General Power of Attorney
A “General” Power of Attorney or GPOA focuses on the notion of general and usually covers non-medical situations. They fall into financial, family, business, and legal matters. We’ll show you a list of possible non-medical tasks below.
Please see our section on Advance Medical Directives fro a detailed explanation.
Senior’s should think about a general power of attorney for situations that might allow a trusted child or adviser (lawyer, accountant, etc.) to make complex decisions on their behalf. Seniors that aren;t trained in taxes, finances, or law may have difficulty gathering and undertsabidng all the details needed to make a good decision. Moreover, it may be unrealistic to expect these decisions to be made quickly. In other words, requiring the senior to be fully informed and given the necessary time to make a good decions may limit the value of having an expert in the first palce.
Durable Versus Non-Durable Power of Attorney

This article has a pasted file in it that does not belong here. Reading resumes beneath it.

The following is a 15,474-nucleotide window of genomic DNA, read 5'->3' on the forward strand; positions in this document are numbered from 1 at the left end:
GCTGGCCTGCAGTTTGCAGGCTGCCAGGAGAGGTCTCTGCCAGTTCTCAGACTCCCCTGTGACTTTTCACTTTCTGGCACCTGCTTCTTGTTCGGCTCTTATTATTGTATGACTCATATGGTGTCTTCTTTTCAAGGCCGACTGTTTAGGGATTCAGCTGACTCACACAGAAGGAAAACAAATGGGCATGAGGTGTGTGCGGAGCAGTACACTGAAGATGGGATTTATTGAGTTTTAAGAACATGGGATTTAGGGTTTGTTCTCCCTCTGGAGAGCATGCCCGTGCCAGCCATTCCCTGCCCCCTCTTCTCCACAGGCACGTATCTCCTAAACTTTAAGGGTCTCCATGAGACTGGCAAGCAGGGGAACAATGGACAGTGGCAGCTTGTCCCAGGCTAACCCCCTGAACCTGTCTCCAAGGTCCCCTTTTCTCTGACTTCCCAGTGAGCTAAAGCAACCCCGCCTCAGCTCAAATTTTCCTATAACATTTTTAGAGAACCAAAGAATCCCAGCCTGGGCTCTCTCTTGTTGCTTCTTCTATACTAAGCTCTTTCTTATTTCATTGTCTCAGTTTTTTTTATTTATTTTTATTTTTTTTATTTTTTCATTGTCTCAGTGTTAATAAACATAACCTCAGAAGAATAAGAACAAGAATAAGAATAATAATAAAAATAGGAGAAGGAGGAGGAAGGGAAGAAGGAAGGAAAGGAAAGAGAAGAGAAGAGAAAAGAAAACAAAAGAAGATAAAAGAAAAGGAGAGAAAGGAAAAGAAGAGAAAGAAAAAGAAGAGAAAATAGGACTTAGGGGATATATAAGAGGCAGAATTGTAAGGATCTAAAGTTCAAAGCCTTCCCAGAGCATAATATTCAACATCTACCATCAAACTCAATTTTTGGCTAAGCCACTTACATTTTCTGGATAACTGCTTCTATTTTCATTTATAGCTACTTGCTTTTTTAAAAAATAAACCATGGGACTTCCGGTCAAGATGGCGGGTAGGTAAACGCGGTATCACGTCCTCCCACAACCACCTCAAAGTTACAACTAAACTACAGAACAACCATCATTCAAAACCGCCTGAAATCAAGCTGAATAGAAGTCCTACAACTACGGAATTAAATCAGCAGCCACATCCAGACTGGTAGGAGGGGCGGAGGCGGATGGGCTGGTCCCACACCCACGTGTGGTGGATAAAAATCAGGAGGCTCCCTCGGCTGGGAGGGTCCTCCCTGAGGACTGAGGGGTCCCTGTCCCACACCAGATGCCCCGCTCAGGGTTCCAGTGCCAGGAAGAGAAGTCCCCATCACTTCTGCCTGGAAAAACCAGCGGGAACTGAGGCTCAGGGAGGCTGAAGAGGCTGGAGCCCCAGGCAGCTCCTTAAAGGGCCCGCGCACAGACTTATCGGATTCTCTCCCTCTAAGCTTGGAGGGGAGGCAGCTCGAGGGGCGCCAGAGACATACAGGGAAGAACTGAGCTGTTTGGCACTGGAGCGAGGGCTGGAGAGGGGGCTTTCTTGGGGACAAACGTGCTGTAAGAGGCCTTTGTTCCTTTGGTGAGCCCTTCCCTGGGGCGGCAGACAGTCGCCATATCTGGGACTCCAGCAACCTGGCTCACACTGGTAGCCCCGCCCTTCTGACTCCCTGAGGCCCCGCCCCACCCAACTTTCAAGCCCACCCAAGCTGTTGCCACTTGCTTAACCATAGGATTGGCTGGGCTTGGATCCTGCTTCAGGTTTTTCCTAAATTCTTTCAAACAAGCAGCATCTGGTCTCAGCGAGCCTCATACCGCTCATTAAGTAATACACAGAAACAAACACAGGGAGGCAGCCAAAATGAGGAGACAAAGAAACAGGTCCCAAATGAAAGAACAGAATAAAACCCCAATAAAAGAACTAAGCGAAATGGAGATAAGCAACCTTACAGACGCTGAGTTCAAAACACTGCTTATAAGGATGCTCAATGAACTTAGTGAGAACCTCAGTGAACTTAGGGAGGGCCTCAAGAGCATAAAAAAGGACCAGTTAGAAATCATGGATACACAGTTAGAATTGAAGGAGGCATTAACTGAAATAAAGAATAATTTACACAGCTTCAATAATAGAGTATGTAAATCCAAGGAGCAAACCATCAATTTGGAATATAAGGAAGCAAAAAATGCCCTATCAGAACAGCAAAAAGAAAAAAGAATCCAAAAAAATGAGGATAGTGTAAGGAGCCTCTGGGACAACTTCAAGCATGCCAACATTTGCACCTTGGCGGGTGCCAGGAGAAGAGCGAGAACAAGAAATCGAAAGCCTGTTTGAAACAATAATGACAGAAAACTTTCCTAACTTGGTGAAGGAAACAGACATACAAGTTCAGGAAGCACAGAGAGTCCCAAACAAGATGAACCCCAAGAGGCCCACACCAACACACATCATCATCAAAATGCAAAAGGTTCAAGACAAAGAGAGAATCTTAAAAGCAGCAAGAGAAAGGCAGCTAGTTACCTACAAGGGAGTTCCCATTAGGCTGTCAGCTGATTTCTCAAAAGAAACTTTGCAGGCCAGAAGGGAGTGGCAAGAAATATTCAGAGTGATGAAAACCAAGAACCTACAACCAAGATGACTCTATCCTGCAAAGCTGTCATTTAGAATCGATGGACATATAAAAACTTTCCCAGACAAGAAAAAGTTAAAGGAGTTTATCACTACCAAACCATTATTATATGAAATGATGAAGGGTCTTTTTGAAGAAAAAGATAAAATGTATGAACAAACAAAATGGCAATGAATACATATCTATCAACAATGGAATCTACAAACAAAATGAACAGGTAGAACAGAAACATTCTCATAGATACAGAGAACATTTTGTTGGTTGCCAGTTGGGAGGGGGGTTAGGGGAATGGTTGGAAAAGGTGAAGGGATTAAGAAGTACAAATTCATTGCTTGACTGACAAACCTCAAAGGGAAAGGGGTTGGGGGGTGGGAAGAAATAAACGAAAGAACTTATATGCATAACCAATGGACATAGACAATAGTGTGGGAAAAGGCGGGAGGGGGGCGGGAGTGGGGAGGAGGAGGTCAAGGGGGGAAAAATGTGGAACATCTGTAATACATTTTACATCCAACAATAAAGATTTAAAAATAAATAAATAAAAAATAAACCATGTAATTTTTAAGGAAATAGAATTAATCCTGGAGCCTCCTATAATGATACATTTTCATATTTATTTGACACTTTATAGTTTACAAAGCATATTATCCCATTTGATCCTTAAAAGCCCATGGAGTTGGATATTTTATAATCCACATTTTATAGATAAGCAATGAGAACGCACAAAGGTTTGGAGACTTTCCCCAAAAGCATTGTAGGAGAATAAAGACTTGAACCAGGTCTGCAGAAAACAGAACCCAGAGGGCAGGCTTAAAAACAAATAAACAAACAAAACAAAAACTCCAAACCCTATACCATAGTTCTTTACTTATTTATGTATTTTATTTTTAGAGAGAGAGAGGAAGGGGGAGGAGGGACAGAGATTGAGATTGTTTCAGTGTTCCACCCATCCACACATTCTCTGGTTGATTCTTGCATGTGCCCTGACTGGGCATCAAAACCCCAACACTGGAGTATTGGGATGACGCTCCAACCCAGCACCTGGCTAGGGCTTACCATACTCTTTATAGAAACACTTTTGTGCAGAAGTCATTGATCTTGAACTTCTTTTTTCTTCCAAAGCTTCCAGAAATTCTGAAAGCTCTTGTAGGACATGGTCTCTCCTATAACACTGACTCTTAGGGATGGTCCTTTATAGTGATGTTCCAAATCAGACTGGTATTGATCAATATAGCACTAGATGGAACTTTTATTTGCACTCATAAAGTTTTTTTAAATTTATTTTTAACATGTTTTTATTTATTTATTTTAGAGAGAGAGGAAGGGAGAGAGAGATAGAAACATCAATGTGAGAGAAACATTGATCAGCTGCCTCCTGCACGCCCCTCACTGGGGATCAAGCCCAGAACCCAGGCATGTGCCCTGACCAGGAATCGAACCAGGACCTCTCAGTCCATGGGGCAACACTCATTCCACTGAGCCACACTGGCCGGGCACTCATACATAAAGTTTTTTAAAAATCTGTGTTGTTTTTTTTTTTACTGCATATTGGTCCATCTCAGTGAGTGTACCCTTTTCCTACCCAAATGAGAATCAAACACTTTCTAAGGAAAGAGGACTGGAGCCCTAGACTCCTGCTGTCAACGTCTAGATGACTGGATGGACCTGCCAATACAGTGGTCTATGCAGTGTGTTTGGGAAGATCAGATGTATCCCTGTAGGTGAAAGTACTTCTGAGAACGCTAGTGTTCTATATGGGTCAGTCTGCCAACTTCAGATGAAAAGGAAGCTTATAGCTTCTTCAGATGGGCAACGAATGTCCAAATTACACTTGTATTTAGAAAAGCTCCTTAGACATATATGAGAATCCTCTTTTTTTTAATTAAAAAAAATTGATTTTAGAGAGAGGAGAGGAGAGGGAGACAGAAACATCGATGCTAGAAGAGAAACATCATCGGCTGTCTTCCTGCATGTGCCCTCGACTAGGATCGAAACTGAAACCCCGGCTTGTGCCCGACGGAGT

However, it’s worth noting that there are two types of POAs: durable and non-durable. A durable POA differs from a regular or non-durable POA in how the powers are treated after the POA grantor/maker becomes disabled or incompetent. A regular POA essentially terminates when the Grantor becomes disabled or incompetent.
A durable POA allows the agent to continue to make decisions for the grantor/maker.
Common Issues Addressed
General POAs allow a grantor to appoint a agent to make lots of decisions on their behalf.
Common Tasks In A POA
See Advance Medical Directives Section.